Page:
As vital as taxes may be to a functioning nation, relatively few people are clamoring to pay more of them. (Much respect to Mr. Buffett, for example.) That's especially true when it comes to the money we're saving for our retirement, which is doubtless why previous Congresses created tax-advantaged accounts and various other vehicles and rules designed to encourage us to invest for old age.
But not all tax advantages are created equal -- each one will do you more good when applied to certain types of investments rather than others. Figuring out precisely which stocks, bonds, funds, and so on should go into what type of investment account is a question of asset location. (Not to be confused with the equally important but better-known topic of asset allocation.)
In this segment of a Motley Fool Answers episode, hosts Alison Southwick and Robert Brokamp -- with help from Megan Brinsfield, director of Foolish Planning with our sister company, Motley Fool Wealth Management -- answer a couple of listener questions on how to figure out what types of assets should go where. And, as they explain, the key things to consider in this strategic tax maneuvering are two other T's: time and turnover.
A full transcript follows the video.
This video was recorded on March 26, 2019.
Alison Southwick: The first question. Are you ready?
Robert Brokamp: We're ready!
Southwick: Try to contain yourself. It comes from Emory. "I have a 401(k), a Roth, and am just getting ready to open my first investment account outside of retirement savings." Yay! "I was thinking about making this a more dividend-focused account, but then thought that this might be more complicated as there may be tax implications with capital gains. Do you have any recommendations for tax optimization? Should I just keep a Foolish mixture in each account, or is there a benefit to focusing investment categories -- growth, value, dividend, ETF -- into specific types of accounts?"
Megan Brinsfield: In general, when you're thinking about asset location, which is what this question is about, there are two variables that tend to matter more than others. One is the length of time that you have to invest. If you're investing as a young person for multiple decades, the more it matters to get the right assets in the right buckets.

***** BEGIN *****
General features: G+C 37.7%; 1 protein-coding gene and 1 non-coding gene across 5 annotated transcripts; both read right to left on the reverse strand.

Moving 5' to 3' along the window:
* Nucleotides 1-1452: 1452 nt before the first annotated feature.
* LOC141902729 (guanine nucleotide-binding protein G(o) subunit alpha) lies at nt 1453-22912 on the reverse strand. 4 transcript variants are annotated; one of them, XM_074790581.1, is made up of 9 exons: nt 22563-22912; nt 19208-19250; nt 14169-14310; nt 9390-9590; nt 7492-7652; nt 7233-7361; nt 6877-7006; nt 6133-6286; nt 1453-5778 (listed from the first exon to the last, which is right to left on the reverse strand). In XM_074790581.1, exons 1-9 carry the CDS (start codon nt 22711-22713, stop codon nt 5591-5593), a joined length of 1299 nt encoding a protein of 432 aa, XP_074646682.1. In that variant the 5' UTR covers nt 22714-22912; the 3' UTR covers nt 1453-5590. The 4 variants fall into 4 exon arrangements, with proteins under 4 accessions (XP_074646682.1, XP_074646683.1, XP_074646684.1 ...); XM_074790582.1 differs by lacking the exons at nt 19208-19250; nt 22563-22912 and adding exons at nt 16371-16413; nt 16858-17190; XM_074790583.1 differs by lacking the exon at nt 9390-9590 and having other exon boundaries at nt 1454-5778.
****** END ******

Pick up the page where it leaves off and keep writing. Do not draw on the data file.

And then the other thing that is a big variable is the turnover in your account. How often are you selling stocks or collecting a dividend off of those stocks? And the more frequent that is, it erodes that tax location strategy.
If you have a long time to invest and low turnover, then having dividend payers inside a retirement account is going to be better for you. But in general, you want to have stocks that don't pay a dividend -- that are just growing because you're holding them and they're appreciating -- in a taxable account where you're not incurring any tax at all until you sell those investments ultimately.
Southwick: Let's build off that question with one from Patrick. "I listened to your recent episode featuring Larry Swedroe and immediately bought and read his book." Wow! Way to sell, Bro!
Brokamp: Good job! And Larry!
Southwick: The book is called Your Complete Guide to a Successful and Secure Retirement. "Among other things, he asserts it is generally better to hold fixed-income investments in tax-advantaged accounts [and] IRAs, 401(k)s, and equities in taxable brokerage accounts. What are your thoughts on this? My employer offers 12 or so funds in our 401(k) plan, but only one is a bond fund. What's a boy to do?"
Brokamp: Yes, this is another asset location question, and as Megan suggested, the longer you have, the more this matters. Back when I first started writing about this, -- and it was more than 10 years ago -- people would often cite the study -- I think it was from USAA -- that found that good asset location could increase your after-tax wealth by 15%. So it definitely matters, but the longer you have to invest, the more important it is.
What Larry was citing in his book is some general advice that many studies have found, which is if you have fixed income -- a bond, for example -- they're very tax inefficient because they pay income every year and it's taxed at an ordinary income tax rate, so it would make sense to have those in tax-advantaged accounts.
Compare that to, let's say, a stock that doesn't pay a dividend, like Berkshire Hathaway, which I own. If you bought that and you held it for 30 years, you'd never pay taxes on it until you sell, so it has its built-in tax advantages. That's the basic idea behind this general advice.
That said, some bonds are more tax efficient than others. For example, a municipal bond is tax-free if you live in the state or locale that it operates. You should have that outside of your tax-advantaged accounts. And then some stock strategies are very tax-inefficient if you're a frequent trader. If you own an actively managed stock fund that has high turnover and lots of dividends, those would be better inside the retirement account.
So it gets a little complicated. I think the best thing for you to do is just Google "asset location" and you'll find some good articles that rank investments according to tax inefficiency. It's basically you start at the top, put those things in your tax-advantaged accounts until you fill them up, and then whatever you have left over, you keep outside of those.